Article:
Therefore you might drink some coffee in the evening without any intention of trying to stay awake and work, and then struggle to fall asleep. Sleep deprivation is extremely bad for acne, so that’s another reason to drink your coffee in the morning.
Watch out for coffee sensitivity!
The one circumstance in which you shouldn’t drink coffee is if you as an individual have a bad reaction to it. Coffee contains so many different substances that there’s a much greater chance you will be sensitive to it compared to other foods. If you are sensitive then it might cause an acne-boosting inflammatory response.
Therefore if you have the signs of coffee sensitivity it’s best to avoid it. I won’t tell you the symptoms of coffee sensitivity because if you have it you probably already know. You might have noticed that whereas your friends love the effect coffee has on them, it seems to make you feel extremely bad.
There’s a fairly substantial amount of people on the internet reporting acne from coffee, so clearly the sensitivity is there and should be watched out for. Caffeine sensitivity is also a proven phenomenon, since some people lack the gene in their liver to metabolise it efficiently.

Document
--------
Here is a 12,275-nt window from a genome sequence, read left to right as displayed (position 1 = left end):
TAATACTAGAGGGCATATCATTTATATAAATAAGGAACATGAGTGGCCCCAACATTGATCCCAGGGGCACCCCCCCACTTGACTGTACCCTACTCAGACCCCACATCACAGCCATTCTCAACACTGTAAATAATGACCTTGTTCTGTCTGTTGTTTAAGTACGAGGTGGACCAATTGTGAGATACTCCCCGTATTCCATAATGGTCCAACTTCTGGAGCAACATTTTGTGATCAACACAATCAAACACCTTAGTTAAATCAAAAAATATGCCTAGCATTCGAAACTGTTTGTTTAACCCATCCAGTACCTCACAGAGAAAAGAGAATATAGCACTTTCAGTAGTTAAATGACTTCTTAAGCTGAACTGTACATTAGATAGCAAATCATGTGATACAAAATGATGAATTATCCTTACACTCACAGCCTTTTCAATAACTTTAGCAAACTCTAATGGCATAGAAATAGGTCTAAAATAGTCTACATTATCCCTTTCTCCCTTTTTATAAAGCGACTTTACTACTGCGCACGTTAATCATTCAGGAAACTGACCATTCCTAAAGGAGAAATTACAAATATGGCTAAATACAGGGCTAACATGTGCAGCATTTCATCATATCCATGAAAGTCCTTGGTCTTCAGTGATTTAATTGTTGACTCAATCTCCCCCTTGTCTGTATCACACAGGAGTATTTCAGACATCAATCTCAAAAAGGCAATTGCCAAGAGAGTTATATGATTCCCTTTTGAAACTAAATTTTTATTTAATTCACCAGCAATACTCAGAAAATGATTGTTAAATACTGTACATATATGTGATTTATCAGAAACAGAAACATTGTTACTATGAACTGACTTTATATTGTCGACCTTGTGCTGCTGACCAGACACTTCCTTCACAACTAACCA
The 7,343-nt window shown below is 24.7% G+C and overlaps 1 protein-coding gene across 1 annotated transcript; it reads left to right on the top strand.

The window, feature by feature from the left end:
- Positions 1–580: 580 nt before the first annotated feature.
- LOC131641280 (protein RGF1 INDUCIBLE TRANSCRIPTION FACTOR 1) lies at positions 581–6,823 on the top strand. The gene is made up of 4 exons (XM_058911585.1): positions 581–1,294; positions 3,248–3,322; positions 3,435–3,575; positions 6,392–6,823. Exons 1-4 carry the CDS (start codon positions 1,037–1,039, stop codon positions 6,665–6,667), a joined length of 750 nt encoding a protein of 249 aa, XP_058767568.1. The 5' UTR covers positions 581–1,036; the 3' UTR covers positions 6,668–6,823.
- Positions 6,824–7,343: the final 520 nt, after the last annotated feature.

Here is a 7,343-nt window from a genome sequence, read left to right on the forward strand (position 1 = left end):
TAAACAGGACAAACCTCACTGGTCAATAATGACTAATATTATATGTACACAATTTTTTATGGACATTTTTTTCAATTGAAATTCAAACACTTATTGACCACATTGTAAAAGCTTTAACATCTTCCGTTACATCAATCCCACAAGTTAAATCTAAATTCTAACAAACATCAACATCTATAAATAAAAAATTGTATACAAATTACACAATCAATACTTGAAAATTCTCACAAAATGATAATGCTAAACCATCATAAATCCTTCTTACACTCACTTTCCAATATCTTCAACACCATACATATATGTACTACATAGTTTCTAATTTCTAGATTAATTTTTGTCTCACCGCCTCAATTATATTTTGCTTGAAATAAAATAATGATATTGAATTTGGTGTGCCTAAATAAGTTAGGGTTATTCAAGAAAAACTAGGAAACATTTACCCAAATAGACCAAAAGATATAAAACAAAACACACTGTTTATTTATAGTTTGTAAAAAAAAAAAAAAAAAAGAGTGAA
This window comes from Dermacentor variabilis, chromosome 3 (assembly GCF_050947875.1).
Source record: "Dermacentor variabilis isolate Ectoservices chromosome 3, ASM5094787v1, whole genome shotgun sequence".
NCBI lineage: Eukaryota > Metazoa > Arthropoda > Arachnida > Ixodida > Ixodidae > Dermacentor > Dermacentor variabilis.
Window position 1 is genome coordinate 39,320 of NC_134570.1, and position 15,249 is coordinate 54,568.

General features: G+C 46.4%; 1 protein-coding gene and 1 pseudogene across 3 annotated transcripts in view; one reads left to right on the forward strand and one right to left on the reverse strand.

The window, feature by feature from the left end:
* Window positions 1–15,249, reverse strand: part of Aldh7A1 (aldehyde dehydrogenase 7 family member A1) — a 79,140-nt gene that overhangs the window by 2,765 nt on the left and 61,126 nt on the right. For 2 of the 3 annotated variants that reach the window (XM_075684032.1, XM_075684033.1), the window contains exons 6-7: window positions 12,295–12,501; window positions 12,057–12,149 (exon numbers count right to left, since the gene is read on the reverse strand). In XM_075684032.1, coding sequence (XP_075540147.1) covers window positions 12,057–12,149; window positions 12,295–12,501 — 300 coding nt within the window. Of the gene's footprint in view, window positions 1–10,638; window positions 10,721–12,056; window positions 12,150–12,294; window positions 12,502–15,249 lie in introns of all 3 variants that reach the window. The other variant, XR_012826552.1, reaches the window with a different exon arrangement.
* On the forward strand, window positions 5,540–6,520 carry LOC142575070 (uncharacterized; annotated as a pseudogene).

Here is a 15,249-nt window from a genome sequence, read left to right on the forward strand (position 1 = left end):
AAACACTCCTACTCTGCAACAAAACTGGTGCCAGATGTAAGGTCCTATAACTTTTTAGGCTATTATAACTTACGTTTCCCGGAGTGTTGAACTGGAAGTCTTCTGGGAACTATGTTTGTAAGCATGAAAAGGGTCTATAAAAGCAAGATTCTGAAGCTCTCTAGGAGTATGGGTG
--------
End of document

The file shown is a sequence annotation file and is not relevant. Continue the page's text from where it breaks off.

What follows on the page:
The best type of coffee?
The best type of coffee is a high quality coffee, black, and not decaffeinated. You might be surprised to hear that decaffeinated is worse, seeing as caffeine is responsible for most of the problems. The problem is that decaf coffee is often made with very poor quality beans; the beans used are often some of the worst for mycotoxins. The manufacturers use some of the worst beans in the business because they are far easier to extract the caffeine from.